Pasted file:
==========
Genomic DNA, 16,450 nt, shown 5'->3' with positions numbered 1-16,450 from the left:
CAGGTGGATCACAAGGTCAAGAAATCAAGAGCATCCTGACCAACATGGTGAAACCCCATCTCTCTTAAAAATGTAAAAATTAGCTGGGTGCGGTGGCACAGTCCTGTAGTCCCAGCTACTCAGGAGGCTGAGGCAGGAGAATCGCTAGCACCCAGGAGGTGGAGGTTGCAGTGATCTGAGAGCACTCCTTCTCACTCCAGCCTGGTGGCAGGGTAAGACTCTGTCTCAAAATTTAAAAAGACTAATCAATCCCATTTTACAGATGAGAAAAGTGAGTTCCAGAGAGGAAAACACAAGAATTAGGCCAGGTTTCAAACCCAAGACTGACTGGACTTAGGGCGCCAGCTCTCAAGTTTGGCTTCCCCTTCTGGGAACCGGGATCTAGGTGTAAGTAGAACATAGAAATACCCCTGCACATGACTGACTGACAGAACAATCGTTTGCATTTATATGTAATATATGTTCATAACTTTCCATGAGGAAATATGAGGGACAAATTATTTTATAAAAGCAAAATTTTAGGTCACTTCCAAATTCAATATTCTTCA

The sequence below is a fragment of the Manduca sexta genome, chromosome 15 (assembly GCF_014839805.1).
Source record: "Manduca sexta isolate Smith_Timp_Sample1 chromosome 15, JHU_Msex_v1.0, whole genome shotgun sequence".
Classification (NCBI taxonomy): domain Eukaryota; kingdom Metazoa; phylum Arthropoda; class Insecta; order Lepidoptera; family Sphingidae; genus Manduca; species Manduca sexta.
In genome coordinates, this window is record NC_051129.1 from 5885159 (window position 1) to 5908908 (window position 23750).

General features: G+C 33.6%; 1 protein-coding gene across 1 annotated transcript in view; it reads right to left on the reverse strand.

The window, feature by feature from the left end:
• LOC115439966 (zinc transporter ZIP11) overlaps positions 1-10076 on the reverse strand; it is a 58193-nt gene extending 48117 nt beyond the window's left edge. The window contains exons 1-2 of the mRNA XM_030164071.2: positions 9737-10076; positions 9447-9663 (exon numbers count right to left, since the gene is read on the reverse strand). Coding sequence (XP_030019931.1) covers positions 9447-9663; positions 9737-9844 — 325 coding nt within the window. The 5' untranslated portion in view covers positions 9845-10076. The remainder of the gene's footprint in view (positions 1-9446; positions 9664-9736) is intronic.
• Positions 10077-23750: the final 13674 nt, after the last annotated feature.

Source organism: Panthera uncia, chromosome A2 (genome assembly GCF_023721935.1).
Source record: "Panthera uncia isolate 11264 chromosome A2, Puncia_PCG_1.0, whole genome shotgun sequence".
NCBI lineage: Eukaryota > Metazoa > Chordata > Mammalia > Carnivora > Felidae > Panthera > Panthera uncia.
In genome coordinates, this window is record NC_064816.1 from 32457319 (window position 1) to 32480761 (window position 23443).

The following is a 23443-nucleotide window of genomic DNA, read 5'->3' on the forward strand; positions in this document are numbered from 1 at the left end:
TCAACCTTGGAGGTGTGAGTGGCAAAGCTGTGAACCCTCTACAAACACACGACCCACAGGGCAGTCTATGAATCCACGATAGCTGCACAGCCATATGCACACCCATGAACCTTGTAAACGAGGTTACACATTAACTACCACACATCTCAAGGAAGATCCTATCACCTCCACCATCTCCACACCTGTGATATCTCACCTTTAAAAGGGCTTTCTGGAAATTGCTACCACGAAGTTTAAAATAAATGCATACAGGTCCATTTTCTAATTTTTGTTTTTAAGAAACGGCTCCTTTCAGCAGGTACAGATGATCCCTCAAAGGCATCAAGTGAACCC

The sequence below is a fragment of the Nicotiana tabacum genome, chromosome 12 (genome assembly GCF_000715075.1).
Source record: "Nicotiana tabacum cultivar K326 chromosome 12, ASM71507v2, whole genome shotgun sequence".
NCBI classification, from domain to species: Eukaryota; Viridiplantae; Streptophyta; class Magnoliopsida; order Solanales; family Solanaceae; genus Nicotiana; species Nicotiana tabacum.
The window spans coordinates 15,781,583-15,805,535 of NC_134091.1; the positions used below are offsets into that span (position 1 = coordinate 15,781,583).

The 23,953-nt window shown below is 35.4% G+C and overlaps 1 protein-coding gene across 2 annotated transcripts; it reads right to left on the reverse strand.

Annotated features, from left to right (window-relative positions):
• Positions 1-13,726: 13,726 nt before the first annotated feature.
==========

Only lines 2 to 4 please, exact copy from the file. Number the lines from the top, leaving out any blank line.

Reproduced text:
CAGGTGGATCACAAGGTCAAGAAATCAAGAGCATCCTGACCAACATGGTGAAACCCCATCTCTCTTAAAAATGTAAAAATTAGCTGGGTGCGGTGGCACAGTCCTGTAGTCCCAGCTACTCAGGAGGCTGAGGCAGGAGAATCGCTAGCACCCAGGAGGTGGAGGTTGCAGTGATCTGAGAGCACTCCTTCTCACTCCAGCCTGGTGGCAGGGTAAGACTCTGTCTCAAAATTTAAAAAGACTAATCAATCCCATTTTACAGATGAGAAAAGTGAGTTCCAGAGAGGAAAACACAAGAATTAGGCCAGGTTTCAAACCCAAGACTGACTGGACTTAGGGCGCCAGCTCTCAAGTTTGGCTTCCCCTTCTGGGAACCGGGATCTAGGTGTAAGTAGAACATAGAAATACCCCTGCACATGACTGACTGACAGAACAATCGTTTGCATTTATATGTAATATATGTTCATAACTTTCCATGAGGAAATATGAGGGACAAATTATTTTATAAAAGCAAAATTTTAGGTCACTTCCAAATTCAATATTCTTCA

The sequence below is a fragment of the Manduca sexta genome, chromosome 15 (assembly GCF_014839805.1).
Source record: "Manduca sexta isolate Smith_Timp_Sample1 chromosome 15, JHU_Msex_v1.0, whole genome shotgun sequence".